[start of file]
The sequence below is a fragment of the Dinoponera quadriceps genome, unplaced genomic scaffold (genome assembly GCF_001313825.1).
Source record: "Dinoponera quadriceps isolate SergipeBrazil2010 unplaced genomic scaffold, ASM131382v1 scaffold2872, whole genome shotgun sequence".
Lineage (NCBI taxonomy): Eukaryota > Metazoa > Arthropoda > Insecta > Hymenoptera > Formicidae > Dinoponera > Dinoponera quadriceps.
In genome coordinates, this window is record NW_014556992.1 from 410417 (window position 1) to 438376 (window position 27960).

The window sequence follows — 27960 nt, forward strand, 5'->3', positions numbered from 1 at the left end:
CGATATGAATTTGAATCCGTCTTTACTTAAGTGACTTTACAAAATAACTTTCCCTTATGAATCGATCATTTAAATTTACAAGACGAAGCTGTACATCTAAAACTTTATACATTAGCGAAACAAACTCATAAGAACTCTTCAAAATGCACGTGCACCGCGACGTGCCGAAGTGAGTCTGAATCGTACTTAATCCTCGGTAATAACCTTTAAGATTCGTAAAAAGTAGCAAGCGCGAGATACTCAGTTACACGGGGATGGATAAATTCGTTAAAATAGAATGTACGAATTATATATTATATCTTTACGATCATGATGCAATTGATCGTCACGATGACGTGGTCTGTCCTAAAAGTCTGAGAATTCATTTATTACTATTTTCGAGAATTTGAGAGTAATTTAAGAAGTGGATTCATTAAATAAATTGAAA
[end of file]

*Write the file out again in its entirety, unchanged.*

The sequence below is a fragment of the Dinoponera quadriceps genome, unplaced genomic scaffold (genome assembly GCF_001313825.1).
Source record: "Dinoponera quadriceps isolate SergipeBrazil2010 unplaced genomic scaffold, ASM131382v1 scaffold2872, whole genome shotgun sequence".
Lineage (NCBI taxonomy): Eukaryota > Metazoa > Arthropoda > Insecta > Hymenoptera > Formicidae > Dinoponera > Dinoponera quadriceps.
In genome coordinates, this window is record NW_014556992.1 from 410417 (window position 1) to 438376 (window position 27960).

The window sequence follows — 27960 nt, forward strand, 5'->3', positions numbered from 1 at the left end:
CGATATGAATTTGAATCCGTCTTTACTTAAGTGACTTTACAAAATAACTTTCCCTTATGAATCGATCATTTAAATTTACAAGACGAAGCTGTACATCTAAAACTTTATACATTAGCGAAACAAACTCATAAGAACTCTTCAAAATGCACGTGCACCGCGACGTGCCGAAGTGAGTCTGAATCGTACTTAATCCTCGGTAATAACCTTTAAGATTCGTAAAAAGTAGCAAGCGCGAGATACTCAGTTACACGGGGATGGATAAATTCGTTAAAATAGAATGTACGAATTATATATTATATCTTTACGATCATGATGCAATTGATCGTCACGATGACGTGGTCTGTCCTAAAAGTCTGAGAATTCATTTATTACTATTTTCGAGAATTTGAGAGTAATTTAAGAAGTGGATTCATTAAATAAATTGAAA